Lately, I have been afforded those opportunities and I haven’t stopped smiling since I got the first. Is it stressful? Yes. Do I have doubts sometimes? Yes. Am I hella proud of myself? HELL YES! I made these chances by being true to myself and I will make the most of every single one.

I guess the point I am getting at is not to get down on yourself when you don’t get the chance to show off how awesome you are. And, conversely, don’t get down on yourself when you do! Shine like you were made to! Don’t hide your light under a bushel of self-doubt. You’ve got this x

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It gets better

Life can be painfully hard. I’ve written before about my struggles with mental illness and ADHD, losing people I love, bullying,  sickness, alopecia and autoimmune disorder, obesity and my physical health. I’ve even at times mentioned these concurrently, each overlapping and coinciding with one (or several) others. At my lowest point I was chin-deep in undiagnosed Generalised Anxiety Disorder and Depression, I was morbidly obese and unhealthy, my hair was falling out and I was being bullied at work. But that isn’t what I want to talk about today. I think we can all agree that at some point in their lives everyone will hit rock bottom.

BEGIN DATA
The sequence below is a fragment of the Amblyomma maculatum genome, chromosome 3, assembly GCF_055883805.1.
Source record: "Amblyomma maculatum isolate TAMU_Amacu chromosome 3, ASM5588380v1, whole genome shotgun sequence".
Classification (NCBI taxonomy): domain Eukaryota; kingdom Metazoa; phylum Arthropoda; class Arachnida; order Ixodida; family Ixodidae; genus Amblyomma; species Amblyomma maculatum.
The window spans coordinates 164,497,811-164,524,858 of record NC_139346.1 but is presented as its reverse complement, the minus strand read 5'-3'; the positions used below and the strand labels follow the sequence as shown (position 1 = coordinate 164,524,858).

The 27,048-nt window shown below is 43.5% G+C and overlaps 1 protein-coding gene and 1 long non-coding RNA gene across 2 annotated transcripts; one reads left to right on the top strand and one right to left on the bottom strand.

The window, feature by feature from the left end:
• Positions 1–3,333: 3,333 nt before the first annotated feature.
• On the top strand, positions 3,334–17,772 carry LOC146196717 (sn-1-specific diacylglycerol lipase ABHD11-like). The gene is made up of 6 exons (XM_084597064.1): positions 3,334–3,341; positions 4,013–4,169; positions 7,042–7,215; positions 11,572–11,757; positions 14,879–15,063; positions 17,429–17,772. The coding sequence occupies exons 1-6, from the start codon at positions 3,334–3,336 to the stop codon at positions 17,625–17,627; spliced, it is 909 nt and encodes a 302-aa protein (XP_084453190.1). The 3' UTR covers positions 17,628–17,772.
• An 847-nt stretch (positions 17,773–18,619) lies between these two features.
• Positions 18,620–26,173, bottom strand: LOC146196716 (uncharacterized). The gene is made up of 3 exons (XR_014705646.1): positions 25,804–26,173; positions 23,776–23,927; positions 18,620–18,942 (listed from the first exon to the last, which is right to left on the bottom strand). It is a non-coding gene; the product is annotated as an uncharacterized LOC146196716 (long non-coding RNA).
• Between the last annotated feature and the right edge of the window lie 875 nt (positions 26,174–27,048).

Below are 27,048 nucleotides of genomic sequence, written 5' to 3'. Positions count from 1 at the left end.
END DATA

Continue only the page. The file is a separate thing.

What I want to talk about is how happy I am.

I don’t often go out of my way to discuss how wonderful my life is these days, not least because it’s so easy to get caught up in the stresses of day-to-day living. I also don’t want to brag. Every day people go through struggles I can’t comprehend; talking about how fortunate I am for the things I have seems tacky somehow.

But here’s the real deal: I’m happy. I love my life. It is full of wonderful people and amazing experience. Yes, sometimes stuff sucks. Sometimes stuff is hard. Sometimes I cry. But I am happy. Those two things are not mutually exclusive.

The point I am trying to make is that dejection, loneliness, misery, heartache… These things aren’t permanent. They’re transient. They come and go like waves on the ocean and, like my life now, can co-exist with happiness, prosperity, pride and success. I still have alopecia and ADHD. I still have Generalised Anxiety Disorder. I. Still. Get. Sad. But there is light and hope and this is what I allow to define me.